Members Request Meeting With Administration On Housing And Foreclosure

Oct 6, 2011
Press Release

WASHINGTON, D.C. -- Today, Ranking Member Elijah E. Cummings, Housing Stabilization Task Force Co-Chair Congressman Dennis Cardoza, and 15 other Members of Congress met with Edward DeMarco, the Acting Director of the Federal Housing Finance Agency (FHFA) to discuss the implementation of President Obama’s mortgage refinance proposal.

Acting Director DeMarco informed Members that he did not yet have a plan ready to share.  After conceding that the existing Home Affordable Refinance Program (HARP) has not worked effectively to date, he said his agency must go beyond making “tweaks” to the program and ensure that it is “fixed.”  He said his agency is examining options to increase the program’s current loan-to-value ratio limit of 125%, which could enable up to 600,000 homeowners to qualify.  He also said planned actions will “address” problems with refinancing fees, home appraisals, and representations and warranties, but he provided no details.

During the meeting, Members expressed their profound frustration with the agency’s lack of urgency in addressing these issues.  They highlighted that the housing crisis is the one of the most significant problems facing our nation’s struggling economy.  According to Mark Zandi, the head of Moody’s Analytics, “housing is ground zero for the economy’s problems, high unemployment and lost jobs.”  In addition, Federal Reserve Board Chairman Ben Bernanke testified this week before the Joint Economic Committee that “the recovery is close to faltering,” and that housing is “a big part of the recovery process,” but that “here it’s just not doing anything.”  He added that “many people are under water,” and “their loss of equity means that they are poorer, they are less willing to spend.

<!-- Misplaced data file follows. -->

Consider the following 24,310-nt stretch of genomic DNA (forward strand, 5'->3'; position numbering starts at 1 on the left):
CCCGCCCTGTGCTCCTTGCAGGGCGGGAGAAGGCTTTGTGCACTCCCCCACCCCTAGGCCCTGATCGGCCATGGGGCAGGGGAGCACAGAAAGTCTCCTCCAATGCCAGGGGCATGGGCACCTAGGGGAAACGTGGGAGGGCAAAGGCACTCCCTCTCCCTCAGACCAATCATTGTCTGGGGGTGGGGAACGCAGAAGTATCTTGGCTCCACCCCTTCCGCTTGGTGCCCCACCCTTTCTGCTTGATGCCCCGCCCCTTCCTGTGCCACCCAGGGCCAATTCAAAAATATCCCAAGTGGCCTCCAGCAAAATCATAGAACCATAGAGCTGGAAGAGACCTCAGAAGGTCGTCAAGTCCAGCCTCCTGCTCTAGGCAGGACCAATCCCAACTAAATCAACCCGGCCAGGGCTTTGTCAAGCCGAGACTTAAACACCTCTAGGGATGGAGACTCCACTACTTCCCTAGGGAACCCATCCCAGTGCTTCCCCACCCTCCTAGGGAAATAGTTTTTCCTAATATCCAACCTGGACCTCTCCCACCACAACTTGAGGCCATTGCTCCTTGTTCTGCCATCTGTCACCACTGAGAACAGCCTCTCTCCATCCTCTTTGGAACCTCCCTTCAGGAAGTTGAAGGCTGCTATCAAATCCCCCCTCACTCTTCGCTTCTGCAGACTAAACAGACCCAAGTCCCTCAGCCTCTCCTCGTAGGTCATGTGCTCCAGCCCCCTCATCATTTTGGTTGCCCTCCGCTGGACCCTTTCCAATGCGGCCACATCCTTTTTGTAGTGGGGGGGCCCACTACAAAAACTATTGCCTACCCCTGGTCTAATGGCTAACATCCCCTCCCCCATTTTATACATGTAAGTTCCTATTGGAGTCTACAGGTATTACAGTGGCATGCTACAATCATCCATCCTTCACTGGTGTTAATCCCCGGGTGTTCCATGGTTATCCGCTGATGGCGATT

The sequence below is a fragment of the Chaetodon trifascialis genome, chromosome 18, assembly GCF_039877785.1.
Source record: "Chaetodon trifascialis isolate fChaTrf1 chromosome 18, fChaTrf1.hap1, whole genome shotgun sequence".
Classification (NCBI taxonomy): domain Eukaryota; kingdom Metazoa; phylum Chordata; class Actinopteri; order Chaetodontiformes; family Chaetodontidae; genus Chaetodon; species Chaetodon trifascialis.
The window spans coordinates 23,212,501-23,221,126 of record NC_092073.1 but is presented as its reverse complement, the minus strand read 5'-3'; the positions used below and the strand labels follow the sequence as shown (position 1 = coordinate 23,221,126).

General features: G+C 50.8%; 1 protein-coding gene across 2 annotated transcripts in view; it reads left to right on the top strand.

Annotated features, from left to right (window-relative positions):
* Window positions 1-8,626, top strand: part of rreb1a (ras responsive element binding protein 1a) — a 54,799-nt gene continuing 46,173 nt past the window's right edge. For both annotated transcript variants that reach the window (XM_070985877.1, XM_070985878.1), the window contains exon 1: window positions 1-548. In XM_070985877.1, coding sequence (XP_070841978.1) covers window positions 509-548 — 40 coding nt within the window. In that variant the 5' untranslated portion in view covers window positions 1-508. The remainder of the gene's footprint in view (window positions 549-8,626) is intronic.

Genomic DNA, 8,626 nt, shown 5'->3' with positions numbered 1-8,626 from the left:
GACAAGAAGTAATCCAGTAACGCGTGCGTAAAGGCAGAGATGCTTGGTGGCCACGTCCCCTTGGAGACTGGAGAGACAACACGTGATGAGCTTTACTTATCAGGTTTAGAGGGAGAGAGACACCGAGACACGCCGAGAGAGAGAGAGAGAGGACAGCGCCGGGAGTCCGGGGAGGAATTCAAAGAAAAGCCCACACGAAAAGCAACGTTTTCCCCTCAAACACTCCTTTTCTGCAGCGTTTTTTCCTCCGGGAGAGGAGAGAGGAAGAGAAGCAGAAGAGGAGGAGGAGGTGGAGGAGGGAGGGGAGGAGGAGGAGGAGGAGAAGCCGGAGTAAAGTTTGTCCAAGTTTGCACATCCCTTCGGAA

“Our concern with Mr. DeMarco is that even if he does everything he said here today, it would affect only a few hundred thousand homeowners in need,” said Cummings. “We asked him to go back to the drawing board and come back with a much more comprehensive proposal.”

In addition, Members indicated that they plan to write to the President seeking a meeting with top White House officials, Treasury Secretary Geithner, and Housing and Urban Development Secretary Donovan.  The Members commended the President for the refinancing proposal he made in a speech to Congress on September 8, 2011, but they expressed concern that in the month since the speech, they have been unable to obtain basic information about how it will be implemented.

“Mr. DeMarco still refuses to assert his authority and ease the restrictions that are preventing middle class homeowners from benefiting from refinancing at today’s historically low interest rates,” said Cardoza.  “Millions of people across the country are suffering, and we still don’t have a sufficient plan from the FHFA to stem this crisis.  Someone in this Administration needs to step up and take decisive action.”

The Members also called on President Obama to nominate a new director to lead FHFA, which oversees 70% of the nation’s housing market through its conservatorship of Fannie Mae and Freddie Mac.  The Agency has been operating without a confirmed director since August 2009.  The President’s previous nominee, Joseph A. Smith, was a capable candidate, but his nomination was irresponsibly blocked by Senate Republicans.  

“The head of this agency—whether acting or confirmed by the Senate—must be willing to do two things,” Congressman Brad Miller said. “Bring the full power of Fannie Mae and Freddie Mac to bear to get control of the foreclosure crisis that is killing our economy, and continue to pursue claims against banks that misrepresented the mortgages they were selling to minimize taxpayer losses.”

Today’s meeting with DeMarco was called after a September 15 meeting with FHFA career officials led Cummings, Cardoza, and two dozen other Members to write to DeMarco expressing their “profound frustration with the apparent lack of urgency” in addressing the foreclosure crisis.

112th Congress